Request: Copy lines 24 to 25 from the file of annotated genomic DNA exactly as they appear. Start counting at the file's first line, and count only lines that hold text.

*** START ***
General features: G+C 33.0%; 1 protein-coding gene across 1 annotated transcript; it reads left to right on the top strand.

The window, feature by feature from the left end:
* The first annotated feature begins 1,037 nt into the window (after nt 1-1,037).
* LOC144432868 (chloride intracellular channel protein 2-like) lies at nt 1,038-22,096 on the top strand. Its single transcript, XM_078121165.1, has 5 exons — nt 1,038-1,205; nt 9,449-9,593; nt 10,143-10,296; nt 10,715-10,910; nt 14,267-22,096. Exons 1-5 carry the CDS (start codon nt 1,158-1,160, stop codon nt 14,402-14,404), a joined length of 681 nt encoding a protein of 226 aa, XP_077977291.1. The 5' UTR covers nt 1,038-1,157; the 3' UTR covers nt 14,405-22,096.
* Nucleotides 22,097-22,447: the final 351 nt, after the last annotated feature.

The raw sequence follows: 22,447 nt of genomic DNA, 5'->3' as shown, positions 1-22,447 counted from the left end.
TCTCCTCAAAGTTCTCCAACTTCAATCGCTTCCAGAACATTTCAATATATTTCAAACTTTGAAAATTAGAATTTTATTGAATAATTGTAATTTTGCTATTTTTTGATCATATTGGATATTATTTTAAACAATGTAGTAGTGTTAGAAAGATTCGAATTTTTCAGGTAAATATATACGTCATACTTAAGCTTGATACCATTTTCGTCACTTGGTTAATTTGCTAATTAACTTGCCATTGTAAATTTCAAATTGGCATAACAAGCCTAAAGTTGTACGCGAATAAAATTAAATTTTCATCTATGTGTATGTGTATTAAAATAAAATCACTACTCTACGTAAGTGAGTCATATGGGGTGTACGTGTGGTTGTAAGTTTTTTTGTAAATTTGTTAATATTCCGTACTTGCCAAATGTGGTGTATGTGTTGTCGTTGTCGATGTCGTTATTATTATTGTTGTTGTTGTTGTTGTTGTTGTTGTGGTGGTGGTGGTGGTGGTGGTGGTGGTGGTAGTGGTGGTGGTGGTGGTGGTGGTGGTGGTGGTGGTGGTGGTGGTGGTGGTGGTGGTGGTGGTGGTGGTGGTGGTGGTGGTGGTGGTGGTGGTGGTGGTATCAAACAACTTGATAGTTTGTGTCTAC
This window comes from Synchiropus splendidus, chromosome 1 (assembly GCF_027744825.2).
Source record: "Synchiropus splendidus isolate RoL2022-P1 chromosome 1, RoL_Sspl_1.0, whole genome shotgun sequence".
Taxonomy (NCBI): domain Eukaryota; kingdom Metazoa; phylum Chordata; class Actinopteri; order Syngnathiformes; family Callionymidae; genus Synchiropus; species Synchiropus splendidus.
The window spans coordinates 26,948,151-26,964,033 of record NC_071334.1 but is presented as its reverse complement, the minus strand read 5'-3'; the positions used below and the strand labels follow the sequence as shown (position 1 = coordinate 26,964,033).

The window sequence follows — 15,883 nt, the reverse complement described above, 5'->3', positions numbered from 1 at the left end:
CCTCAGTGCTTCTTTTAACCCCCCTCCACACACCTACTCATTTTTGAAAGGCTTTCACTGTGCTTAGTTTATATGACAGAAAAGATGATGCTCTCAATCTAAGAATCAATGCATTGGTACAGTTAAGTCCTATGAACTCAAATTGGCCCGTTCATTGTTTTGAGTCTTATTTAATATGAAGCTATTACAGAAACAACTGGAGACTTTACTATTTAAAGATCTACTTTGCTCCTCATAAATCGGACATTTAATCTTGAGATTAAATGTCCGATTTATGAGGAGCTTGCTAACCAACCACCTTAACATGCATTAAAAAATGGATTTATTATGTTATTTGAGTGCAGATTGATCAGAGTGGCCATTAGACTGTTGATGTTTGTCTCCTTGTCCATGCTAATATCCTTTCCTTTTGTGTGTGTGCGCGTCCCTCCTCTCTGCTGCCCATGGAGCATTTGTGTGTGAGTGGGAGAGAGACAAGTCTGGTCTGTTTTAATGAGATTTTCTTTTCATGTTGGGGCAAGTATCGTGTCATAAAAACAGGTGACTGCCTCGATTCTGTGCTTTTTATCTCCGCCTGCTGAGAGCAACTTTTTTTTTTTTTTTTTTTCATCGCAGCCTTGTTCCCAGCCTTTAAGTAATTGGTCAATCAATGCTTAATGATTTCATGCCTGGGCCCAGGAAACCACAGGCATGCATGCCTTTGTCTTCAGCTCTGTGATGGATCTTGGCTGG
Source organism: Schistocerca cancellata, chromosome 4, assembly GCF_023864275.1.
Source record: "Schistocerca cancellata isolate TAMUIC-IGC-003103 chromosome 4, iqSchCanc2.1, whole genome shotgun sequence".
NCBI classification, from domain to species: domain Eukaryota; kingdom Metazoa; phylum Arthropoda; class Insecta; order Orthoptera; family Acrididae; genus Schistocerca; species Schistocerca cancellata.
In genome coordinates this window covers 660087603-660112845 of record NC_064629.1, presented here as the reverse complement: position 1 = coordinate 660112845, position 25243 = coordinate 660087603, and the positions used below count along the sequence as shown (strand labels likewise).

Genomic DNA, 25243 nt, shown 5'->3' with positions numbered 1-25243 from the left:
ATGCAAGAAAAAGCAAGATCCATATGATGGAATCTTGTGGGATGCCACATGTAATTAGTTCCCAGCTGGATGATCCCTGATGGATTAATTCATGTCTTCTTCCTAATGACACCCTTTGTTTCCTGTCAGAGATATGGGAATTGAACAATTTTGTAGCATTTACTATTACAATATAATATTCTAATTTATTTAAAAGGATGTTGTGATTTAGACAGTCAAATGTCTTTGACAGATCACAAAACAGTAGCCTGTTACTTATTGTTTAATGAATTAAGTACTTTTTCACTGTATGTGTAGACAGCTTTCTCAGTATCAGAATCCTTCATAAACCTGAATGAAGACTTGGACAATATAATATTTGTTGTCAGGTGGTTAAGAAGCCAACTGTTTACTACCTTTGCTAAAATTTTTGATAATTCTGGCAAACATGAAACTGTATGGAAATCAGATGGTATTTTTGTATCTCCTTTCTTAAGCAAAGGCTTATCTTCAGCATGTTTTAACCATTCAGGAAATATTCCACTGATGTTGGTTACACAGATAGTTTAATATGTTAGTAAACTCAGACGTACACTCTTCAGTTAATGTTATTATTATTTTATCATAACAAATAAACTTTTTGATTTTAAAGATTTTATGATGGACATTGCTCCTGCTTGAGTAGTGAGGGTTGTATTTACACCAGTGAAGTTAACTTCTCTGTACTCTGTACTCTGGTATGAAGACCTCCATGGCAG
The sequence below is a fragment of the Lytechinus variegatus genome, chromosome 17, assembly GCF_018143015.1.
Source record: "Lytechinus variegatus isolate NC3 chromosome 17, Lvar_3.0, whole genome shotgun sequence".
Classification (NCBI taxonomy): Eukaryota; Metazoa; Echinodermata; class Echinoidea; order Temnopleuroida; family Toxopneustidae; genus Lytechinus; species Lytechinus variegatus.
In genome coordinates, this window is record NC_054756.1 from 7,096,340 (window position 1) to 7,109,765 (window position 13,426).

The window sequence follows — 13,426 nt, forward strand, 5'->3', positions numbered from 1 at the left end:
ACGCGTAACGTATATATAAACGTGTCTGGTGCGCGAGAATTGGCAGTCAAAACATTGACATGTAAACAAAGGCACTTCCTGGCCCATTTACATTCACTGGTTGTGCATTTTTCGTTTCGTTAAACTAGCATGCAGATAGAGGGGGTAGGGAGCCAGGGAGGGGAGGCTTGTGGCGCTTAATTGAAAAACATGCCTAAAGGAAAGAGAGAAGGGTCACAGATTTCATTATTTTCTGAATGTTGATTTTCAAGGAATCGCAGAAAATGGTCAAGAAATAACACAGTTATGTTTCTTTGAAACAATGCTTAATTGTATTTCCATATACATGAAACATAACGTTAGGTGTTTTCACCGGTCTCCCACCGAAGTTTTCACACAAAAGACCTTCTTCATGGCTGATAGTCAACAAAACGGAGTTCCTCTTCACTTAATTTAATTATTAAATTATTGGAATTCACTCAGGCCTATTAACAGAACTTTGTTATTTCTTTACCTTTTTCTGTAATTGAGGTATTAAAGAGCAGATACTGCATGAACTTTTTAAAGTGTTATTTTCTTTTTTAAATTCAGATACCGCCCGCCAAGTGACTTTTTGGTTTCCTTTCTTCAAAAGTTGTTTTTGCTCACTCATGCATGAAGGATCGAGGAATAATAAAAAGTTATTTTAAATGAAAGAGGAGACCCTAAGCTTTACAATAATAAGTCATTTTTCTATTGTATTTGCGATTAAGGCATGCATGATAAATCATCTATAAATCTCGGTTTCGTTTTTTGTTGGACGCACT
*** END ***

The window sequence follows — 13,426 nt, forward strand, 5'->3', positions numbered from 1 at the left end:
ACGCGTAACGTATATATAAACGTGTCTGGTGCGCGAGAATTGGCAGTCAAAACATTGACATGTAAACAAAGGCACTTCCTGGCCCATTTACATTCACTGGTTGTGCATTTTTCGTTTCGTTAAACTAGCATGCAGATAGAGGGGGTAGGGAGCCAGGGAGGGGAGGCTTGTGGCGCTTAATTGAAAAACATGCCTAAAGGAAAGAGAGAAGGGTCACAGATTTCATTATTTTCTGAATGTTGATTTTCAAGGAATCGCAGAAAATGGTCAAGAAATAACACAGTTATGTTTCTTTGAAACAATGCTTAATTGTATTTCCATATACATGAAACATAACGTTAGGTGTTTTCACCGGTCTCCCACCGAAGTTTTCACACAAAAGACCTTCTTCATGGCTGATAGTCAACAAAACGGAGTTCCTCTTCACTTAATTTAATTATTAAATTATTGGAATTCACTCAGGCCTATTAACAGAACTTTGTTATTTCTTTACCTTTTTCTGTAATTGAGGTATTAAAGAGCAGATACTGCATGAACTTTTTAAAGTGTTATTTTCTTTTTTAAATTCAGATACCGCCCGCCAAGTGACTTTTTGGTTTCCTTTCTTCAAAAGTTGTTTTTGCTCACTCATGCATGAAGGATCGAGGAATAATAAAAAGTTATTTTAAATGAAAGAGGAGACCCTAAGCTTTACAATAATAAGTCATTTTTCTATTGTATTTGCGATTAAGGCATGCATGATAAATCATCTATAAATCTCGGTTTCGTTTTTTGTTGGACGCACT